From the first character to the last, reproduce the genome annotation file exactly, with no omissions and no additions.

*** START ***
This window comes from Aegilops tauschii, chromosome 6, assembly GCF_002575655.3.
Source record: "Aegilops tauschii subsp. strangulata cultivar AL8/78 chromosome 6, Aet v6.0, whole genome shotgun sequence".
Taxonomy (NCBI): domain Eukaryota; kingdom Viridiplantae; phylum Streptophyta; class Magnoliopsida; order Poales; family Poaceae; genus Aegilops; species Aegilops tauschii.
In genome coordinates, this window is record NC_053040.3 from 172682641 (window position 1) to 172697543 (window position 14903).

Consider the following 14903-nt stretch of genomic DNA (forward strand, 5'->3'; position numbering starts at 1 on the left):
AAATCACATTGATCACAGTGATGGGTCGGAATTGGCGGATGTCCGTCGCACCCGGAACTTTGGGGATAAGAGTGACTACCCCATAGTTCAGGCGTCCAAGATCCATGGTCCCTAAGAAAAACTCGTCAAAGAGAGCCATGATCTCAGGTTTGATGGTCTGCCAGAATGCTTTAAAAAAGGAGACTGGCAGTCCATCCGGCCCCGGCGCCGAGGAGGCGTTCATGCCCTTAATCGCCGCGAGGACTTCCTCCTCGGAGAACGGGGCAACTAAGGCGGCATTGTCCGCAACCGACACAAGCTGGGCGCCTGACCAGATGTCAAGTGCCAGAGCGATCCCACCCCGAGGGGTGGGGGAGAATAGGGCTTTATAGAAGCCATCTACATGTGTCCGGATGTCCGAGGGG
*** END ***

This window comes from Aegilops tauschii, chromosome 6, assembly GCF_002575655.3.
Source record: "Aegilops tauschii subsp. strangulata cultivar AL8/78 chromosome 6, Aet v6.0, whole genome shotgun sequence".
Taxonomy (NCBI): domain Eukaryota; kingdom Viridiplantae; phylum Streptophyta; class Magnoliopsida; order Poales; family Poaceae; genus Aegilops; species Aegilops tauschii.
In genome coordinates, this window is record NC_053040.3 from 172682641 (window position 1) to 172697543 (window position 14903).

Consider the following 14903-nt stretch of genomic DNA (forward strand, 5'->3'; position numbering starts at 1 on the left):
AAATCACATTGATCACAGTGATGGGTCGGAATTGGCGGATGTCCGTCGCACCCGGAACTTTGGGGATAAGAGTGACTACCCCATAGTTCAGGCGTCCAAGATCCATGGTCCCTAAGAAAAACTCGTCAAAGAGAGCCATGATCTCAGGTTTGATGGTCTGCCAGAATGCTTTAAAAAAGGAGACTGGCAGTCCATCCGGCCCCGGCGCCGAGGAGGCGTTCATGCCCTTAATCGCCGCGAGGACTTCCTCCTCGGAGAACGGGGCAACTAAGGCGGCATTGTCCGCAACCGACACAAGCTGGGCGCCTGACCAGATGTCAAGTGCCAGAGCGATCCCACCCCGAGGGGTGGGGGAGAATAGGGCTTTATAGAAGCCATCTACATGTGTCCGGATGTCCGAGGGG